Quantcast Upper-level Winds from Cumulonimbus Cloud Tops

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Upper-level Winds from Cumulonimbus Cloud Tops.— Vertical wind shear through an atmospheric layer containing clouds is one of the prime factors governing the shape of cloud formations. Most of the cloud lines and bands seen in satellite pictures parallel the thermal wind through the cloud layer (base to top). Under some circumstances, the direction of the shear is the same, or nearly the same, as the wind direction in the layer containing the cloud. This is the case if (1) the wind changes speed with height but not direction or (2) the wind changes direction with height, but the winds at the top of the Cb are much stronger than those near its base. When either of these conditions occurs, it is possible to estimate the wind direction directly from the orientation of the Cb plumes. These conditions are common in tropical regions, where the speed of the wind at the level of cumulonimbus anvils is several times greater than the mean WIND SPEED OF THE WIND THROUGH THE LOWER PORTION OF THE CB. In these cases, wind estimates based on orientation and dimensions of cirrus blow-off are quite accurate and closely approximate the winds near the cloud top. On the other hand, there are two conditions that can cause considerable error in wind direction estimates derived from Cb anvils: (1) light winds at the cirrus level and (2) a large difference between the direction of the shear through the convective layer and the direction of the wind at the top of the layer.

When the speed is light (less than 20 knots), the wind direction is variable causing the correla-tion between plume orientation and wind direction to be less reliable. If there is a large difference between the direction of the shear through the convective layer and the direction of the wind at the top of the layer, the plumes will parallel the shear but not the wind at the top of the layer. This condition is common in frontal areas where temperature advection is strong, but occurs less frequently in the tropics.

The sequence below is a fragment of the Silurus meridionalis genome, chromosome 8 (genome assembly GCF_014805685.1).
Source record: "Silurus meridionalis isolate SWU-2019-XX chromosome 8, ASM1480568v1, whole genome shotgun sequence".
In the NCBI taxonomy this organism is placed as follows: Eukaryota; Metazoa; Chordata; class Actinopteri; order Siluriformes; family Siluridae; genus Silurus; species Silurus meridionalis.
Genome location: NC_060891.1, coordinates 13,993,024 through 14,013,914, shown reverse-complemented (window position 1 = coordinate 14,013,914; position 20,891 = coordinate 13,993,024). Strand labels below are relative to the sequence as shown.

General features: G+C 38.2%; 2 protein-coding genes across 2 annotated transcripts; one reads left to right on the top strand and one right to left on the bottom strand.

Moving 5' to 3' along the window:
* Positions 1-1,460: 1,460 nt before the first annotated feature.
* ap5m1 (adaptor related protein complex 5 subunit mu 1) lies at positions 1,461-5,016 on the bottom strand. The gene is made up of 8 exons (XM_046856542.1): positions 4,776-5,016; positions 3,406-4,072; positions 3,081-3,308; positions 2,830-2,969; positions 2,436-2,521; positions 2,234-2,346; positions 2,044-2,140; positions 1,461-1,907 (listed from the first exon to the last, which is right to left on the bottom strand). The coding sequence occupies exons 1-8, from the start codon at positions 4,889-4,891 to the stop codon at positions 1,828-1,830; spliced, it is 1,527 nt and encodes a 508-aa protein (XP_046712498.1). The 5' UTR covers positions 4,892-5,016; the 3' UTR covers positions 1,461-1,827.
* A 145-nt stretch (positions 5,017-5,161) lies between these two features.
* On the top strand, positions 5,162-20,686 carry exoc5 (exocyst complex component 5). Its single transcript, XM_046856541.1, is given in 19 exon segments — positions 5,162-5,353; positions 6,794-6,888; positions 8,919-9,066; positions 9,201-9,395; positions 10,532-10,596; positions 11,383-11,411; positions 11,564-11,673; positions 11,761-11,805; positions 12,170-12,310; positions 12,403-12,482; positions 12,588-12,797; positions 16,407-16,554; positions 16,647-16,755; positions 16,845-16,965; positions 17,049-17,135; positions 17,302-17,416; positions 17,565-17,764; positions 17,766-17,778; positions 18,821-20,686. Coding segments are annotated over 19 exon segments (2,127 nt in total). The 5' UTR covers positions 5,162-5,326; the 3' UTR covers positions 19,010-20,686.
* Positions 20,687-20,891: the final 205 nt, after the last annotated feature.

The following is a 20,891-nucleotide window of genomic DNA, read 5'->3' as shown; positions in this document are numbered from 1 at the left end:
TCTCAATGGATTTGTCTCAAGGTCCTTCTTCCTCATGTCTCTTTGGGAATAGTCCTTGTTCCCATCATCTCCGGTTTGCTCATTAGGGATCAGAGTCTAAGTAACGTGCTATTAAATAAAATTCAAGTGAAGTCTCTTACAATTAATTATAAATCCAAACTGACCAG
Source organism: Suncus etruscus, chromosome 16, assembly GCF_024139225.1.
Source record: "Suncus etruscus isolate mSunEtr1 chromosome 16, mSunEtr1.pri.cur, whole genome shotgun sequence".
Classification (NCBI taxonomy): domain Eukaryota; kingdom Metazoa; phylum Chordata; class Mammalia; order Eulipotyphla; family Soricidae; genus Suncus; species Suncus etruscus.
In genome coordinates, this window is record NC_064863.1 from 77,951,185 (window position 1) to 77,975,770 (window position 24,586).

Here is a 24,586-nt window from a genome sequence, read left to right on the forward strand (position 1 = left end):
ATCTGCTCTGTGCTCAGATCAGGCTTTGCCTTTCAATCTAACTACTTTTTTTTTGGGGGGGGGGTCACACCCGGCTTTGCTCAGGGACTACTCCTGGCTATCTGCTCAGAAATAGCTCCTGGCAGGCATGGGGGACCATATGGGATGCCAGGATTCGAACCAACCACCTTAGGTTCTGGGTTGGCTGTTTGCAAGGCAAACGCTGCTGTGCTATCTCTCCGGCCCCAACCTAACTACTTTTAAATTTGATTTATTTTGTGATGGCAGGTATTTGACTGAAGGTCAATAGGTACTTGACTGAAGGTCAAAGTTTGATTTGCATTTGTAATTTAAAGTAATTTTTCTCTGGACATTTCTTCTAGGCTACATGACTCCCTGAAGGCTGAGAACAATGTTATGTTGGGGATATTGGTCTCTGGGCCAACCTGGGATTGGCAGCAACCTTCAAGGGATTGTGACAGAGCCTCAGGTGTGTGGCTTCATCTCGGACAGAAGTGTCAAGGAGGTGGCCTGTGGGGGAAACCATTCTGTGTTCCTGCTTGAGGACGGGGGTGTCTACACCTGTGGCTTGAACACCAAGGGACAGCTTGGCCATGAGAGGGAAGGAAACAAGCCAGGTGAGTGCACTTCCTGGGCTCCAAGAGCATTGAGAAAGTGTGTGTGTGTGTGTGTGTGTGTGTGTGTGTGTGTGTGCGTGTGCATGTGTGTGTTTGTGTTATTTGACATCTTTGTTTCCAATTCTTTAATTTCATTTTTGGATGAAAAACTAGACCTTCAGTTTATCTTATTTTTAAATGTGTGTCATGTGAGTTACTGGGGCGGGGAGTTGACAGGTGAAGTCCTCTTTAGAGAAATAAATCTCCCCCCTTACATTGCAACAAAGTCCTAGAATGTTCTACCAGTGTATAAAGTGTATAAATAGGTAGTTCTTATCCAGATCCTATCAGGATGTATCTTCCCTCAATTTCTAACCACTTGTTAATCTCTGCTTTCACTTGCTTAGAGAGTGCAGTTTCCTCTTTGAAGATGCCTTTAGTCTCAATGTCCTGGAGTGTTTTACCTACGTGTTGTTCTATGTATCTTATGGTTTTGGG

Upper-level Flow from Cirrus Cloud Shields.— It is common to observe huge masses of cirriform clouds extending poleward from the tropics. These clouds occur in advance of 200-mb troughs and represent a poleward transport of momentum and high-level moisture from the tropical region. A wind maximum is usually located on the poleward edge of these cloud formations. As with strong jet streams, the direction of the upper-level wind parallels the cloud edge. Because the air is moving away from the equator and accelerating, it is crossing the contour pattern toward lower pressure. For this reason, the general orientation of the cloud shield and the striations within it can differ as much as 15 degrees from the orientation of the upper-tropospheric contours. When this is taken into account, cirrus formations of this type provide good estimates of wind direction but less precise information as to wind speed. Figure 9-2-4 shows atypical cirrus cloud shield. The double shafted, white arrows (A to C) represent the 200-mb wind maximum suggested by the cirrus cloud edge. The black, single-shafted arrows represent the 200-mb flow based on individual cirrus elements that lie within the larger scale formation. The vertical cloud pattern (D) is associated with a cut-off low.

A cirriform cloud shield extends northeast from A in advance of an upper-level trough associated with the vortex. There are numerous small-scale lines of clouds (E to F) that are oriented approxi-mately perpendicular to the wind direction. These lines are believed to be caused by horizontal shear and should not be confused with cumulonimbus plumes which parallel the vertical shear. There are two basic methods of streamline analysis in use; the discontinuous or qualitative method and the streamline-isotach method. If reports are sparse, the discontinuous or qualitative method is generally used. The most complete analysis is made with the streamline-isotach method, and this is the more recommended procedure.

Discontinuous (Qualitative) Streamline Analysis

This method involves a single set of lines drawn tangential to the wind direction and spaced

Figure 9-2-4.—A typical cirrus cloud shield.

in proportion to the wind speed. This means that in

Figure 9-2-5.—Discontinuous or qualitive streamline analysis.

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